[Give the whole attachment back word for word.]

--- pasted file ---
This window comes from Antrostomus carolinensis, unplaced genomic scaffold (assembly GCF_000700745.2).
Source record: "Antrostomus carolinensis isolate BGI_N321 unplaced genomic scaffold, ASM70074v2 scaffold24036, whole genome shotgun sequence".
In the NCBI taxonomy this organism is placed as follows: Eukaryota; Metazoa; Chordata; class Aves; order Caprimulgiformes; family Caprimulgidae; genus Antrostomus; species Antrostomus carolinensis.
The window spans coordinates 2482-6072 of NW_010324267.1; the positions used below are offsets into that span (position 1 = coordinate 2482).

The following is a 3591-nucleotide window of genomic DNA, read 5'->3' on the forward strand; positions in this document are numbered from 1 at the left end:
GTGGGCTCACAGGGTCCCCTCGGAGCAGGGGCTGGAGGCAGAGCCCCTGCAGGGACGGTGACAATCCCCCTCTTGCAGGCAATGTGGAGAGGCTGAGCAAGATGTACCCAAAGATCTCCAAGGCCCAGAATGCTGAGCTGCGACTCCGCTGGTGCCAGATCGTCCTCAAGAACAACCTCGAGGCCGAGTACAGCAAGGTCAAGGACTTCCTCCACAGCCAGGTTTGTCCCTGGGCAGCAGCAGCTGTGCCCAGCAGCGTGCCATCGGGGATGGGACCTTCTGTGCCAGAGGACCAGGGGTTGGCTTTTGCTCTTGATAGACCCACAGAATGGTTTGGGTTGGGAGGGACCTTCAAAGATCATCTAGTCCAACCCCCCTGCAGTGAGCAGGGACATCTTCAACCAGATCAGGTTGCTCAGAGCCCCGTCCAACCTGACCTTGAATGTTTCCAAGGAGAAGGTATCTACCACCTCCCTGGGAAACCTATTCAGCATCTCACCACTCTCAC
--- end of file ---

This window comes from Antrostomus carolinensis, unplaced genomic scaffold (assembly GCF_000700745.2).
Source record: "Antrostomus carolinensis isolate BGI_N321 unplaced genomic scaffold, ASM70074v2 scaffold24036, whole genome shotgun sequence".
In the NCBI taxonomy this organism is placed as follows: Eukaryota; Metazoa; Chordata; class Aves; order Caprimulgiformes; family Caprimulgidae; genus Antrostomus; species Antrostomus carolinensis.
The window spans coordinates 2482-6072 of NW_010324267.1; the positions used below are offsets into that span (position 1 = coordinate 2482).

The following is a 3591-nucleotide window of genomic DNA, read 5'->3' on the forward strand; positions in this document are numbered from 1 at the left end:
GTGGGCTCACAGGGTCCCCTCGGAGCAGGGGCTGGAGGCAGAGCCCCTGCAGGGACGGTGACAATCCCCCTCTTGCAGGCAATGTGGAGAGGCTGAGCAAGATGTACCCAAAGATCTCCAAGGCCCAGAATGCTGAGCTGCGACTCCGCTGGTGCCAGATCGTCCTCAAGAACAACCTCGAGGCCGAGTACAGCAAGGTCAAGGACTTCCTCCACAGCCAGGTTTGTCCCTGGGCAGCAGCAGCTGTGCCCAGCAGCGTGCCATCGGGGATGGGACCTTCTGTGCCAGAGGACCAGGGGTTGGCTTTTGCTCTTGATAGACCCACAGAATGGTTTGGGTTGGGAGGGACCTTCAAAGATCATCTAGTCCAACCCCCCTGCAGTGAGCAGGGACATCTTCAACCAGATCAGGTTGCTCAGAGCCCCGTCCAACCTGACCTTGAATGTTTCCAAGGAGAAGGTATCTACCACCTCCCTGGGAAACCTATTCAGCATCTCACCACTCTCAC